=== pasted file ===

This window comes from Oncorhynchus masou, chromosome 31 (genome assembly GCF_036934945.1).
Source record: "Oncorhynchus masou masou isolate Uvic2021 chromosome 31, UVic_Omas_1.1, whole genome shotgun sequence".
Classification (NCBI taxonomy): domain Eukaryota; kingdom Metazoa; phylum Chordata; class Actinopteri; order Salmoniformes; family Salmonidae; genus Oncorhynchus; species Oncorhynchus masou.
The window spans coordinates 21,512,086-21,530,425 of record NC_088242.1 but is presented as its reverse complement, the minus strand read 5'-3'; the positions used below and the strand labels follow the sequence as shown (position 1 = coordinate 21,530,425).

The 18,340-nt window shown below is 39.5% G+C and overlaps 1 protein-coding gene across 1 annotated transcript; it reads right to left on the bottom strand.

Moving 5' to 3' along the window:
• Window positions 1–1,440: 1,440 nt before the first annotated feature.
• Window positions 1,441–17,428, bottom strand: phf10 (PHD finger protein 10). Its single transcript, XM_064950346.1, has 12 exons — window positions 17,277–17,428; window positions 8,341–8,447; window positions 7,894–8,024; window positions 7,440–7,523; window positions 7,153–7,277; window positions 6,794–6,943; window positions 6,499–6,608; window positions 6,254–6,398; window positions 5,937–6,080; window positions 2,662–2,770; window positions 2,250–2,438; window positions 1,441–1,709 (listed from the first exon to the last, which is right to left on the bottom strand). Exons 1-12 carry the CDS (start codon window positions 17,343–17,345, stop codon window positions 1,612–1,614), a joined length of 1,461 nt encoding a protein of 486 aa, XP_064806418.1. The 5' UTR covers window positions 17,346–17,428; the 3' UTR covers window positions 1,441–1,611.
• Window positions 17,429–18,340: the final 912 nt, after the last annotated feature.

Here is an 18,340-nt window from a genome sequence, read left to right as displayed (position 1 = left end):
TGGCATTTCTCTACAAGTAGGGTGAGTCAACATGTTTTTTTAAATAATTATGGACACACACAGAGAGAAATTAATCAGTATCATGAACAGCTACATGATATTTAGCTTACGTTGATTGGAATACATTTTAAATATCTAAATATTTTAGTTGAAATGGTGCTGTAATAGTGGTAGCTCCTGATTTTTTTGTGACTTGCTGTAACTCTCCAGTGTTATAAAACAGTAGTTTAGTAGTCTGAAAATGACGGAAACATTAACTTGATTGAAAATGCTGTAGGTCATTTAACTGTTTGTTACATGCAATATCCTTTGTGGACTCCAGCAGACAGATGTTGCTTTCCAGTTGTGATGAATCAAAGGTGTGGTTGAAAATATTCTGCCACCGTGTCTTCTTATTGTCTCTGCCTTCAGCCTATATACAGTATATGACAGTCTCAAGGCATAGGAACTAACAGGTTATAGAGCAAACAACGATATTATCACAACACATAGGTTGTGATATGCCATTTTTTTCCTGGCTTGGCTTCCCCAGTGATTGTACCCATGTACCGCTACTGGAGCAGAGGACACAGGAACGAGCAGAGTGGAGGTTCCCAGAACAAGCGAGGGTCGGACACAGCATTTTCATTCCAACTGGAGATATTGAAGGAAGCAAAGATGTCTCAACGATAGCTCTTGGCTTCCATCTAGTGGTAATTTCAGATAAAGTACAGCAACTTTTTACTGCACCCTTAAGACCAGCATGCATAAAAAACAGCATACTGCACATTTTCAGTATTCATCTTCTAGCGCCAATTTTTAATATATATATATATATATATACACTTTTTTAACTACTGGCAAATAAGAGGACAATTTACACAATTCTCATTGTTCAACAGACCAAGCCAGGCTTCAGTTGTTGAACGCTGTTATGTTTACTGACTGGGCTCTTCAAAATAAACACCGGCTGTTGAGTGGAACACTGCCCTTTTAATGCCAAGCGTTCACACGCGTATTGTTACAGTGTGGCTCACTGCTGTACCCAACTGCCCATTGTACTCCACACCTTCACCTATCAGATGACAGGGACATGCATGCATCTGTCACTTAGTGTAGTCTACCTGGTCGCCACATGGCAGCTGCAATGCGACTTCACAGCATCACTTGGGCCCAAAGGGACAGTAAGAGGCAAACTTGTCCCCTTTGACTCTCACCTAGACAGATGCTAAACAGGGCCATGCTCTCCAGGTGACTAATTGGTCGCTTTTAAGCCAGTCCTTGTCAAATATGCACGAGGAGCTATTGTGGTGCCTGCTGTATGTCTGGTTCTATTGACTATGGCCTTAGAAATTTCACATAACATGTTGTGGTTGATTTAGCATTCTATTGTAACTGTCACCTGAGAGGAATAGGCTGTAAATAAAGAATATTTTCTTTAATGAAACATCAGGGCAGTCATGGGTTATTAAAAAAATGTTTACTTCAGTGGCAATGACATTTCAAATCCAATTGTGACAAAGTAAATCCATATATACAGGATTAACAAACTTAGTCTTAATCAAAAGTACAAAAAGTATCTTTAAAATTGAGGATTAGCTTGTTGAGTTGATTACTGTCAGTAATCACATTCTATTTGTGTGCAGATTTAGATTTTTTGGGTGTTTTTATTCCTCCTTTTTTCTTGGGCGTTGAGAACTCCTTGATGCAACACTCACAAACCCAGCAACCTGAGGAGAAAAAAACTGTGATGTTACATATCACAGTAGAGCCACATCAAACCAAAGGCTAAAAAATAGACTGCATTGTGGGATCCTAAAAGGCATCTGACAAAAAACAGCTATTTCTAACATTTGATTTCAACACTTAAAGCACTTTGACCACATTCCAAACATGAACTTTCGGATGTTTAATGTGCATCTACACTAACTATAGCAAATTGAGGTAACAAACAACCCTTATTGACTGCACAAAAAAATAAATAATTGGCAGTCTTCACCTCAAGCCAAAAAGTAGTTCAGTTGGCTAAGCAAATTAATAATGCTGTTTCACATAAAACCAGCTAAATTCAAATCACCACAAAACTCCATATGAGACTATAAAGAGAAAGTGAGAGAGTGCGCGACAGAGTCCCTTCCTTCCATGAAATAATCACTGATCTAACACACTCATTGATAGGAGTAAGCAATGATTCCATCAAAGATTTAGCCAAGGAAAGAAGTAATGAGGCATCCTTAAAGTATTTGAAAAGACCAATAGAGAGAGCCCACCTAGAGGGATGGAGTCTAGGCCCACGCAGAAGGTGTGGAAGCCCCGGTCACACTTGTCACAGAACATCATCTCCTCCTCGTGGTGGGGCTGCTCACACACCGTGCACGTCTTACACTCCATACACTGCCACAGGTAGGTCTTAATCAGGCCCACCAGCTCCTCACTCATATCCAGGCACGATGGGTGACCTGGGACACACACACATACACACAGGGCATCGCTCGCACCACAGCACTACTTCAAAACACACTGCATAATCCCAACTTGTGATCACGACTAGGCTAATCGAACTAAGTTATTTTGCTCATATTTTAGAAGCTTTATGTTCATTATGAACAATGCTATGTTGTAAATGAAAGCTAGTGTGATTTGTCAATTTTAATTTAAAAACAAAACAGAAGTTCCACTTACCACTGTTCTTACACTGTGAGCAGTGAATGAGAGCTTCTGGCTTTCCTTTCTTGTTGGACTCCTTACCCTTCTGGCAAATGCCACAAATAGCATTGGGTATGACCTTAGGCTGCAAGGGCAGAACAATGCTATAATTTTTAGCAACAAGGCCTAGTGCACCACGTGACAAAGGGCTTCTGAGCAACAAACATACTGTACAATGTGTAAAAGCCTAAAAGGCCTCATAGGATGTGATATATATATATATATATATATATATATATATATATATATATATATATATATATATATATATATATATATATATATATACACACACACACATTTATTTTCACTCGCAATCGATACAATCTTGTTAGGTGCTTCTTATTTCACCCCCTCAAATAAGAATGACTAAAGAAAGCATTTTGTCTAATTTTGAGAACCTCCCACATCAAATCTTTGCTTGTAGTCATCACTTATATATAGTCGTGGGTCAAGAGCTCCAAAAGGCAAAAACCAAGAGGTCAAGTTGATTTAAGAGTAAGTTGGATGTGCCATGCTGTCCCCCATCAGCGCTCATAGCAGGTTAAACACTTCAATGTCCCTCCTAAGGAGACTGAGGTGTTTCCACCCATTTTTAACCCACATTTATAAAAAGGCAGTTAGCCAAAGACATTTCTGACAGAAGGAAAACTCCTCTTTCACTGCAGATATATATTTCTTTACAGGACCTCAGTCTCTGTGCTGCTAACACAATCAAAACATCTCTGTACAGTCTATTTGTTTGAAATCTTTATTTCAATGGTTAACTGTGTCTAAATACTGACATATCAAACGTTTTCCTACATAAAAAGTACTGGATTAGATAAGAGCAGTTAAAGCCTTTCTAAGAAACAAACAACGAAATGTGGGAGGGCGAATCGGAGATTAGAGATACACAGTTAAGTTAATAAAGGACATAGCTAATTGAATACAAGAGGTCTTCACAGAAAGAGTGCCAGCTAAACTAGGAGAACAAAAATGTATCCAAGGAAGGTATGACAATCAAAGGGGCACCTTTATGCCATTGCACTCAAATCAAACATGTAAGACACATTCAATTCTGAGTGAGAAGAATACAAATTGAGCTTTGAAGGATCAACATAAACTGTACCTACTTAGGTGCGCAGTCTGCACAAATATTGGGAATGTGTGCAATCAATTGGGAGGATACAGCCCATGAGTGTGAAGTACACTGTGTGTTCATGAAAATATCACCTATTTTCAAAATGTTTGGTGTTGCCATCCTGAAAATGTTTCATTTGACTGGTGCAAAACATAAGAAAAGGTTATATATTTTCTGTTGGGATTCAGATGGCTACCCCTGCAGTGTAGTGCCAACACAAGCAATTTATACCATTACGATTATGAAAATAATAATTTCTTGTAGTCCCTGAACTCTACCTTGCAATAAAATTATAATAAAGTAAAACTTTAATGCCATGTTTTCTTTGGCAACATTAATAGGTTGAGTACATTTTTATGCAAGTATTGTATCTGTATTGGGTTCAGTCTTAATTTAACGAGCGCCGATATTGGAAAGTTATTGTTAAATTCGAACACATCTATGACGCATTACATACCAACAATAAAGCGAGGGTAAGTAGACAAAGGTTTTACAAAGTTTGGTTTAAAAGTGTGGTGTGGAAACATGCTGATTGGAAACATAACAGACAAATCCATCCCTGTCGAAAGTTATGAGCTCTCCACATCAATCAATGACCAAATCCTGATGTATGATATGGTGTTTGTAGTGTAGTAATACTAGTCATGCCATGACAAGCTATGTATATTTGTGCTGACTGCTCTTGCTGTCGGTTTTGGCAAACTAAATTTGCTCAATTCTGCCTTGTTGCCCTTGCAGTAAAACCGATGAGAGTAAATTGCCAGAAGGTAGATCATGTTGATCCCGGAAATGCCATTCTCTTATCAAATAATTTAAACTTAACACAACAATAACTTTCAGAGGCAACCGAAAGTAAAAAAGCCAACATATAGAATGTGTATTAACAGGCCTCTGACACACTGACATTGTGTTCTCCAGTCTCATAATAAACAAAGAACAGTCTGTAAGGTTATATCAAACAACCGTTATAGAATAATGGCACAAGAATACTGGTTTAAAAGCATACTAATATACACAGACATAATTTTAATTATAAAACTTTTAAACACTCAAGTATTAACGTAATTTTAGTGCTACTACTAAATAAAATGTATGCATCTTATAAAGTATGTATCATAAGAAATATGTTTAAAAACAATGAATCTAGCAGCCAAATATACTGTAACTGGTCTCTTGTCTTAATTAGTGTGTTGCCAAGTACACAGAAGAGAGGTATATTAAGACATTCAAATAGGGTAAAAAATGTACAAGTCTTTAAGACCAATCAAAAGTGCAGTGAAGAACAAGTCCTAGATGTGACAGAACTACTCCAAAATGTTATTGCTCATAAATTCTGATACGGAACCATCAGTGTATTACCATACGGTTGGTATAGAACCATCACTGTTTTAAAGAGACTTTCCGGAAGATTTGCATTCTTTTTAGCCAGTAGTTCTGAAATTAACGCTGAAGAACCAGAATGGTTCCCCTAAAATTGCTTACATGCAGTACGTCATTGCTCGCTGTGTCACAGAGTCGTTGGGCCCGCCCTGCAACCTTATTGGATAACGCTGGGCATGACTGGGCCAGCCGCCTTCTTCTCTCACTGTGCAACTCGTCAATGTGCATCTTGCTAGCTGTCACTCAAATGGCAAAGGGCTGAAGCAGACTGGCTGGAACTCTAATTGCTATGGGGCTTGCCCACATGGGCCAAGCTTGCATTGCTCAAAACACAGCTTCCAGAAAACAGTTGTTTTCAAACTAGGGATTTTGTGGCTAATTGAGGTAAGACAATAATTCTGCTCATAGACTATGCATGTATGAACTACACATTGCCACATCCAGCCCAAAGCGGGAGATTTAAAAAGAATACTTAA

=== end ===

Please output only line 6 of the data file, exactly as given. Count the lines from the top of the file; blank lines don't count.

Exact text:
Moving 5' to 3' along the window: